Sunday, July 8, 2007


Taking the short drive north from the Tetons, we came to Yellowstone – the Official Favorite National Park of Becca Hall. Not long after arriving we encountered the ubiquitous Buffalo (Latin alias – Bison Bison).

After driving around some we decided to stay at the Indian Creek campground, apparent fly capital of the park. The flies decided that the park was much too nice for us to just hang around the campground all day, so they did their best to encourage us to leave. We obliged and headed down to Firehole Canyon where there is a nice little geothermally heated swimming hole in the river, and we played in the water for an hour or two. After we partook of some rather expensive showers at the Old Faithful Lodge, and had a nice picnic dinner by the side of a river. Quite nice.

The next morning, we went for a hike that was supposed to be teeming with wildlife, but alas there was none. We cut that hike a little short and headed over to Artists Point for some great views of Lower Yellowstone Falls.

About the time we were done anyway, a storm came rolling in, so we took some more showers (twice in two days!!) and did some laundry while it was merrily raining, and thundering away outside. Since it was still storming when we were done, we went to diner and while we were at the salad bar we were treated to a huge lightning strike about 100 yards away (that’s how far you’re supposed to stay away from bears in the park also).

We finished dinner about the same time as the lightning storm ended, and headed to the northeastern corner of the park for some wildlife watching around sunset. We went almost all the way out to the park entrance, seeing antelope, elk and bison along the way. All very cool, but nothing we hadn’t seen plenty of the past few days.

On the way back, we stopped at a relatively uninhabited pullout on the side of the road, and found a ranger setting up his scope to look at the hill in front of us. A couple more cars pulled in right after us, and there was one silver haired gentleman that caused Becca to do a double-take. After taking the binoculars from me for a closer inspection (he was only about 100-ft away) she confirmed that the gentleman was indeed Anderson Cooper. After some deliberation, we decided it was best to admire him from a distance, and instead to talk to the ranger, who was very helpful. He told us that yes, he was Mr. Cooper, and they were doing a story about wolves in the park, which they expected to come over the hill at any moment. He showed us a grizzly bear in his scope on the hillside he had found, and when the wolves showed up, he showed us those as well.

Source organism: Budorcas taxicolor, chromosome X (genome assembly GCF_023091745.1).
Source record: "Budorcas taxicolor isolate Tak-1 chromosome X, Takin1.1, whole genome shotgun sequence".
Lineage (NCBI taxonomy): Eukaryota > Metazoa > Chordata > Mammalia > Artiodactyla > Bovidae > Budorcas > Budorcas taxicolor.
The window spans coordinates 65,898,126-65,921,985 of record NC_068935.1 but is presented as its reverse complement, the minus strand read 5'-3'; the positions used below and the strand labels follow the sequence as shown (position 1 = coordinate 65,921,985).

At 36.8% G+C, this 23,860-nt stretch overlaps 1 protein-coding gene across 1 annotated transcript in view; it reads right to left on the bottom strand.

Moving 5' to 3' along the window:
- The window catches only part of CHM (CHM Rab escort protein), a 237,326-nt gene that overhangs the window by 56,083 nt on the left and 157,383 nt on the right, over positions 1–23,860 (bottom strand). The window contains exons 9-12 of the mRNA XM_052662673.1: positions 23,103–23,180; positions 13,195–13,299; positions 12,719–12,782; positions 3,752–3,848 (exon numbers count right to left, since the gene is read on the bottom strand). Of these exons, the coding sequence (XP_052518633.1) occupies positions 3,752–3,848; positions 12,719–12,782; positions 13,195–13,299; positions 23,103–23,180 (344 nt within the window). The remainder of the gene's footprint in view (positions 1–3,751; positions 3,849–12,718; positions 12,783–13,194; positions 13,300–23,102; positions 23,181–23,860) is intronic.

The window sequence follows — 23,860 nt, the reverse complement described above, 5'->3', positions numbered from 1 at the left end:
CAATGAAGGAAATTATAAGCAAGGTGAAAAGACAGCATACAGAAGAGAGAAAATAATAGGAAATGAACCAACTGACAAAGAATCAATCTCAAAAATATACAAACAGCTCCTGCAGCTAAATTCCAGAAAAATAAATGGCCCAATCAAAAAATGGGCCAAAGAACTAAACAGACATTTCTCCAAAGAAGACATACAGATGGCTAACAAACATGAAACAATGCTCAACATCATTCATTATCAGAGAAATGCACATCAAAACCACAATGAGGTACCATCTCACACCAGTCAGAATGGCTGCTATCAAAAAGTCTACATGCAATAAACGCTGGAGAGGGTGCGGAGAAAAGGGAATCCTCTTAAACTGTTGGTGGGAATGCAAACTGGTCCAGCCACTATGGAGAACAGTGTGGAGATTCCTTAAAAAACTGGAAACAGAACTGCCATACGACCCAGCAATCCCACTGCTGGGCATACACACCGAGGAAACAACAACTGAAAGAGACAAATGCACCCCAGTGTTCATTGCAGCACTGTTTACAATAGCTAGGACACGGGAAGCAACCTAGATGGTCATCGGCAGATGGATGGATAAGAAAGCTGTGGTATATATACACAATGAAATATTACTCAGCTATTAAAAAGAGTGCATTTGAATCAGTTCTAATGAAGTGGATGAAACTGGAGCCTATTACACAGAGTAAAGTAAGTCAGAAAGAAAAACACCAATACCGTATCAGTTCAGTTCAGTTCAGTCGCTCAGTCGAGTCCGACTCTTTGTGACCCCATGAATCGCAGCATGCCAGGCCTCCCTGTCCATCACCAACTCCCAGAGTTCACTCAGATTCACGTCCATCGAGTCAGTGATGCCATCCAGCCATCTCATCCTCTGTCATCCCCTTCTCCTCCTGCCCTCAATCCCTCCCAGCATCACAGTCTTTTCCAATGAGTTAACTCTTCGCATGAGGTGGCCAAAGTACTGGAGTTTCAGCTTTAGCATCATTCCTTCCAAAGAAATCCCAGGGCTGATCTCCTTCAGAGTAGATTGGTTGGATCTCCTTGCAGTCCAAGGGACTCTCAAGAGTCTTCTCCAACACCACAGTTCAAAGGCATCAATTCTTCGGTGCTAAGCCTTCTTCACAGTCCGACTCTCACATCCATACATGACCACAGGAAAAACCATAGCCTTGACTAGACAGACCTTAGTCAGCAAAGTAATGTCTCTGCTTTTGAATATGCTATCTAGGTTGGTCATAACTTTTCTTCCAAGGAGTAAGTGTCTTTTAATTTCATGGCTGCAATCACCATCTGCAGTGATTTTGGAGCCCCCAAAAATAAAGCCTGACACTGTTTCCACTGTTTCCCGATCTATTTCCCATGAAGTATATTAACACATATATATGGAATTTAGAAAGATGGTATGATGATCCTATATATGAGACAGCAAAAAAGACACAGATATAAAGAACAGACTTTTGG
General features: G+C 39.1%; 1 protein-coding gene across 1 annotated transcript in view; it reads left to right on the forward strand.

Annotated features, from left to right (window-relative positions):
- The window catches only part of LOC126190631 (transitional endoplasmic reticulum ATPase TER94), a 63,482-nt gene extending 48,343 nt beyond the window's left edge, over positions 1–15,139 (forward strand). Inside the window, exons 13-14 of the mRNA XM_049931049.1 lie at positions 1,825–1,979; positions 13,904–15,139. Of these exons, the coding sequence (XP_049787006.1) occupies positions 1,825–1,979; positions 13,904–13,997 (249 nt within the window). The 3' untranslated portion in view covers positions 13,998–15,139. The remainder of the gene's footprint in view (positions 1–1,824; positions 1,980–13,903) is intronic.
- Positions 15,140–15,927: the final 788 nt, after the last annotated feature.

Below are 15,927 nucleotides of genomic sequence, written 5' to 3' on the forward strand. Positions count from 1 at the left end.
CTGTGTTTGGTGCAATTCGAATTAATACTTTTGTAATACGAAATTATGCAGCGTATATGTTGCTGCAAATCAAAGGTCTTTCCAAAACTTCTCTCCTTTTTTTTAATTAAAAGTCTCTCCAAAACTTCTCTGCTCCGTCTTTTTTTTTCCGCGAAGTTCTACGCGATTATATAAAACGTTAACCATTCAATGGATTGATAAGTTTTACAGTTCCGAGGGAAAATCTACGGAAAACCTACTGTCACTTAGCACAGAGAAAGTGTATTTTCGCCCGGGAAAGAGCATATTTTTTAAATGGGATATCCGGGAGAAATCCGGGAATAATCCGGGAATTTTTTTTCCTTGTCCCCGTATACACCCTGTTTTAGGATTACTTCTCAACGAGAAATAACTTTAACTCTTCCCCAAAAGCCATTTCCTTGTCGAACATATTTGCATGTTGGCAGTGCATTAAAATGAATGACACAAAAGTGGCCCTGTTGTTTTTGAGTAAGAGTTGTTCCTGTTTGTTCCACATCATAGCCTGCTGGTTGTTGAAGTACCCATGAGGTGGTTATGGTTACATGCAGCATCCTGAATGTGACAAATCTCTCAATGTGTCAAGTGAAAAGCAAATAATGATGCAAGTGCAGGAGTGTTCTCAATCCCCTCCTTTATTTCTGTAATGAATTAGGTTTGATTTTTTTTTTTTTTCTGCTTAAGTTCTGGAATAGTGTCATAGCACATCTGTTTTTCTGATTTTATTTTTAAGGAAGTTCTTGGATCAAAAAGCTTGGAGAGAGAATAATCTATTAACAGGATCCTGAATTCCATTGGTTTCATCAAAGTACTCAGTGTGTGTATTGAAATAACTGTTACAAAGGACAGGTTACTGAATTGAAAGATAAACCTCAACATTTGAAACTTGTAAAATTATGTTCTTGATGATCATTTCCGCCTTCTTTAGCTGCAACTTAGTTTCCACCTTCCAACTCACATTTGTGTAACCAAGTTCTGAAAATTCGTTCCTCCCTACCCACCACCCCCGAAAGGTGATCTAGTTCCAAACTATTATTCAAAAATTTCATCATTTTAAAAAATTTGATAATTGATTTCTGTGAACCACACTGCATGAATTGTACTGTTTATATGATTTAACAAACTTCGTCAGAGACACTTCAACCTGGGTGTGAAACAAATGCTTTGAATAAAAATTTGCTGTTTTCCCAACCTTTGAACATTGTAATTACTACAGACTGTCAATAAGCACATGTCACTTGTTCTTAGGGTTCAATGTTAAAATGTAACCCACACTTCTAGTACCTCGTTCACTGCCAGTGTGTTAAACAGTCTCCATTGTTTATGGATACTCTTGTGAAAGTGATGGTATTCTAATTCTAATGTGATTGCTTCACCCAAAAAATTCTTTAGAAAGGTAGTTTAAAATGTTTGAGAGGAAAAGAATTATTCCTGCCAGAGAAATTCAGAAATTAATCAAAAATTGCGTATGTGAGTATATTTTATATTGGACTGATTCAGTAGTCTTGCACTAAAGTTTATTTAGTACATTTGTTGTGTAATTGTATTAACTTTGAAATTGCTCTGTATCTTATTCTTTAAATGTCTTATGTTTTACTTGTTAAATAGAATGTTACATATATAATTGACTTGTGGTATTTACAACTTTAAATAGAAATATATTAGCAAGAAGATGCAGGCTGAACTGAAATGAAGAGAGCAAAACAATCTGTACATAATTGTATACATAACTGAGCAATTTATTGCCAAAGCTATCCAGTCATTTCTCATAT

Around that time, Mr. Anderson Cooper, the ranger he was interviewing, and 2 cameramen headed over towards where the wolves were to get a better shot for the interview, with Anderson carrying his own equipment. That’s him in blue, second from the left with the incredibly shiny hair (although you can't see it in the picture).

We stuck around for a while longer taking turns with the binoculars, and ended up seeing 2 or 3 wolves running around before it finally got too dark to see. We drove back to the campsite elated, with Becca’s decision on her favorite National Park firmly cemented in her mind.

The next morning, we headed out the west entrance of the park, and within 10 minutes of leaving the campsite, we came across a brown bear (same thing as a black bear, Latin alias – Ursas Americanus) 40-ft off the road. Used to being gawked at, it pretty much ignored everyone watching it while it ripped the top off a log, gobbled up all the bugs inside, and then trotted away into the woods.

We thought for sure we were done seeing cool wildlife in the park, and then only 20 miles from the park exit, we saw a coyote trotting along the side of the road, which looked up at us nonchalantly as we passed, and the turned into the woods for a little more privacy.

Yellowstone did not disappoint.

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